As readers know I am always on the hunt for new saints and saints to be proclaimed by the Church. Having a great devotion to St. Marianne of Molokai, I was fascinated to learn of a French couple, both up for canonization, who gave their lives to the lepers in
SERVANTS of GOD MADELEINE and RAOUL FOLLEREAU, met when they were 15 years old. Madeleine Boudou was born in Nevers in 1902 and Raoul in 1903. They were married in 1925. They had 30 years together, being inseparable, always together as one in their work.
At the age of 17 Raoul published “Book of Love”, centered on the phrase “Being happy is to make others happy.” It sold 10 million copies and was translated into 35 languages. Being a journalist, Raoul was sent as a special envoy of the French newspaper La Nation to follow in the footsteps of Blessed Charles de Foucauld.
He spent a time of solitude in
Raoul was a celebrity: a writer, a poet, and journalist. He had always professed his Catholic faith and his anti-Nazi beliefs openly, to the point of publicly describing Hitler as an “antichrist.” He went into hiding like many in the French resistance, and sought shelter in a convent of nuns on the outskirts of
Lyon. He was the gardener, but he continued to work for
As the war raged on, in 1942 he launched his “first crusade:” an initiative of solidarity called “The hour of the poor.” Over the next few years, others campaigns followed: “Christmas of Fr. Foucauld,” in which he invited people to donate for children in need, “The shoe of the leper,” the “Strike of egoism” and “The day of the leper.” Thanks to his charisma and tenacity, these initiatives enjoyed incredible success.
After World War II, Raoul and Madeleine traveled from Africa to Asia, stopping at several islands in the Indian Ocean to fully understand the harrowing reality of the lepers: “In the 20th century of Christianity I found lepers in jail, locked up in mental hospitals, buried in desecrated cemeteries and confined in the desert with barbed wire, search lights and machine guns. I have seen their wounds covered with flies, their contaminated hovels, their guards with rifles. I have seen an unimaginable world of horror, sorrow and despair.”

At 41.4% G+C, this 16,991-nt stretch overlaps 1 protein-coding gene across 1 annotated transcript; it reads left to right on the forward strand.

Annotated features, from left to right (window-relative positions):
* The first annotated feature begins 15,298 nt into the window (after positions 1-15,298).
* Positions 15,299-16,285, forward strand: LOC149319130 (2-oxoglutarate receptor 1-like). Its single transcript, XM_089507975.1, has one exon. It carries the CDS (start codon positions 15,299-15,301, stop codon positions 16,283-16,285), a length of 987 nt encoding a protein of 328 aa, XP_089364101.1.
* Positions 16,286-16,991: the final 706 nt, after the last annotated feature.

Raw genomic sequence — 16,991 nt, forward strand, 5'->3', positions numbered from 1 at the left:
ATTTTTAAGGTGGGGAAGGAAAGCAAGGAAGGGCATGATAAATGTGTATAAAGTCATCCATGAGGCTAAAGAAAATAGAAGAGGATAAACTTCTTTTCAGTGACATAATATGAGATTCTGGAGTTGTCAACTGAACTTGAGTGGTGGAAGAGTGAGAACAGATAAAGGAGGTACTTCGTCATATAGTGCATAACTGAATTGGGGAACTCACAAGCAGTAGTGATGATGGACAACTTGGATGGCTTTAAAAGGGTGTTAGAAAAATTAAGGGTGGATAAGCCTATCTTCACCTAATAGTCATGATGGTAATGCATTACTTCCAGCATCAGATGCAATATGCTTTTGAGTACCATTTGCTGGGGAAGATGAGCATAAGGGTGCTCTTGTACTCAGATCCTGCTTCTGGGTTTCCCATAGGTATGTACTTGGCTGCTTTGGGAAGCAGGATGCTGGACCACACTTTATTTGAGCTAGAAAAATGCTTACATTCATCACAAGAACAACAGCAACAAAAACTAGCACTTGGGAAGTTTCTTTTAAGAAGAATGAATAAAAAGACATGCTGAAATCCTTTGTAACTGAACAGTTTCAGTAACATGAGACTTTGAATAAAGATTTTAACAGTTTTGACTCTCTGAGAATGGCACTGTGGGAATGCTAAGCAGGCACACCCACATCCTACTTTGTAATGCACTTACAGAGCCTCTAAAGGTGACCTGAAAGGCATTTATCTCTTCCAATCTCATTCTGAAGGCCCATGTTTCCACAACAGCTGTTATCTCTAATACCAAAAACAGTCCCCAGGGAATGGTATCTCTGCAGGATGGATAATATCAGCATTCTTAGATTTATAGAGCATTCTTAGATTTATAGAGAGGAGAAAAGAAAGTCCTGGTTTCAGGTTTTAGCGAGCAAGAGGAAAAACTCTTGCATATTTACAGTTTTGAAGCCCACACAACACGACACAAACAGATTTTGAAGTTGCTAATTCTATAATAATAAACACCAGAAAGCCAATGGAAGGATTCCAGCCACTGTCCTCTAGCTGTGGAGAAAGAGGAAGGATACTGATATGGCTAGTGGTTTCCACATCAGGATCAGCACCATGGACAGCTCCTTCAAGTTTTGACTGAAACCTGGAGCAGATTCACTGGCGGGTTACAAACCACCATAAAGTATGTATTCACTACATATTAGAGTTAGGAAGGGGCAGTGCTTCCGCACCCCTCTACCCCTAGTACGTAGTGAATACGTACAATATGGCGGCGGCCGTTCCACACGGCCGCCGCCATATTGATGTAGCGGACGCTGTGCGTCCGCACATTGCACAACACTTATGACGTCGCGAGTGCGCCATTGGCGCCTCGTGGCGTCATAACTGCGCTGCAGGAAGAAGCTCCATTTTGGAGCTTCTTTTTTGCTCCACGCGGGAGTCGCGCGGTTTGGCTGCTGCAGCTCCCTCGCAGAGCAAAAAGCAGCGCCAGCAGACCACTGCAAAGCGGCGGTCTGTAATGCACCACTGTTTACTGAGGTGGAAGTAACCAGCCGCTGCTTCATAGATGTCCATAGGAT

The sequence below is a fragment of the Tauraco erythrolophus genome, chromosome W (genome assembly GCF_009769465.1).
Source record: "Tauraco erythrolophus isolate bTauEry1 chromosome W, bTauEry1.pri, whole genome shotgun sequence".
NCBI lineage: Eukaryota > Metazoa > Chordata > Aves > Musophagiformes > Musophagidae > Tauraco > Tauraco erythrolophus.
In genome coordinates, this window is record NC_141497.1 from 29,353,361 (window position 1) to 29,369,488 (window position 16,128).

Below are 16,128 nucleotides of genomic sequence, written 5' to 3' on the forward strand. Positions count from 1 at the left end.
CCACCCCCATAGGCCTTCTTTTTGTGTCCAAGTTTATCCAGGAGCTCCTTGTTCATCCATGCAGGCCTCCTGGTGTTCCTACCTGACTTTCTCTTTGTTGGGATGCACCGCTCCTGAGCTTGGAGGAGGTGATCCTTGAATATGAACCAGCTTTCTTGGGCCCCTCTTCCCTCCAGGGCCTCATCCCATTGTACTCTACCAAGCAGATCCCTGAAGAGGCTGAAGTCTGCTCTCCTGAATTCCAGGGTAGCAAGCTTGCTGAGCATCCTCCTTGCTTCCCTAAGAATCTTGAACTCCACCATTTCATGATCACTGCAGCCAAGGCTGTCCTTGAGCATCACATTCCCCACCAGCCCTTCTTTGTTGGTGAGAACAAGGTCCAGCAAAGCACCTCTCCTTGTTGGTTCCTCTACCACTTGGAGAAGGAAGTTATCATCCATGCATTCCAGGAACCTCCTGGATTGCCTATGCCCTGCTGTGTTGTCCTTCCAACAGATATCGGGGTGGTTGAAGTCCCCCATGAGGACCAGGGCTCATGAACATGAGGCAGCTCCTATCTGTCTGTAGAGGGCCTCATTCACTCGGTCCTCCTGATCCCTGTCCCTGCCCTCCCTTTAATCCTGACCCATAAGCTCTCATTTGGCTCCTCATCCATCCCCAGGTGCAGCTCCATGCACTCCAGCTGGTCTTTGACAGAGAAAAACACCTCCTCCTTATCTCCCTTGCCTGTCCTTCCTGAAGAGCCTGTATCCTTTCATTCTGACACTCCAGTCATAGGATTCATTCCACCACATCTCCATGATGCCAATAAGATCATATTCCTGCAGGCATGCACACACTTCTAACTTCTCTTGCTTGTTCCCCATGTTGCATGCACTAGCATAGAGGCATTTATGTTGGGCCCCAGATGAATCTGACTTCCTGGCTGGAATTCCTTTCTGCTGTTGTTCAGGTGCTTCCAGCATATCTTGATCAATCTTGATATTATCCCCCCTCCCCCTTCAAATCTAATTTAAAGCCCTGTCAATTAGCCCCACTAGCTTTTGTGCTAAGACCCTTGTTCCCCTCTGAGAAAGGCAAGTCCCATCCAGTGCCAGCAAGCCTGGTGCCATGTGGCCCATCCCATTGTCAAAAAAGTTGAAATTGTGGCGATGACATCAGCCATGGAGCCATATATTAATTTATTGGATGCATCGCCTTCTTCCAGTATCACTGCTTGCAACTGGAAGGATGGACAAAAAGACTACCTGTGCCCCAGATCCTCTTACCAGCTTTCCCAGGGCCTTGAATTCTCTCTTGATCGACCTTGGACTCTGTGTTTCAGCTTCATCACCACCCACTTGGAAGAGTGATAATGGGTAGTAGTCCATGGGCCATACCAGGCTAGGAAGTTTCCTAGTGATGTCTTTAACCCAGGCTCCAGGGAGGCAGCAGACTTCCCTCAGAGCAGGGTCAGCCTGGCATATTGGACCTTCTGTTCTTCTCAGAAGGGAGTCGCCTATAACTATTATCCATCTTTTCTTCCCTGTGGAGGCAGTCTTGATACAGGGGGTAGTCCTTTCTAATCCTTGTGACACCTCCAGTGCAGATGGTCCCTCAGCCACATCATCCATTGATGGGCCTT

In 1953, with money they had gathered by participating in many conferences around the world, the City of
Lepers was inaugurated in
Adzopé in the .
It was made up of houses built in the forest, laboratories, a radio station and
cinema. Millions of other lepers around the world would also be helped in the
years that followed. Ivory Coast
In 1968, Roual managed to get 4 million people involved, especially young people, to ask the UN to donate what would be “the cost of a day of war for peace,” and USA and USSR to donate the cost of a bomber to fight leprosy.
The request was ignored, but Roual’s numbers were impressive: he cured and healed a million lepers; he traveled two million miles to collect millions of dollars for them. Thanks to his dedication, the wounds of leprosy have been diminished.
In all his work, Raoul always had Madeleine at his side as secretary, assistant, counselor — a pure, loving presence. They continually traveled together.
“When you are in two, you are invincible,” said Raoul. He never missed a chance to recall that he could do so only because she was at his side.
Raoul Follereau died in 1977, Madeleine Boudou in 1991. The beatification process began for each separately some years ago. In addition to the great work for lepers, which continues today, the love between those two is a beautiful testament they left. It was their mutual love that guided Follereau’s work. It made him understand that the world needs bread, but also tenderness.
The work of Raoul and Madeleine Follereau lives on through dozens
of organizations around the world. Since 1961, the activity of Raoul Follereau
on behalf of leprosy sufferers in the southern part of the world is continued
by the Italian Association Friends of Raoul Follereau.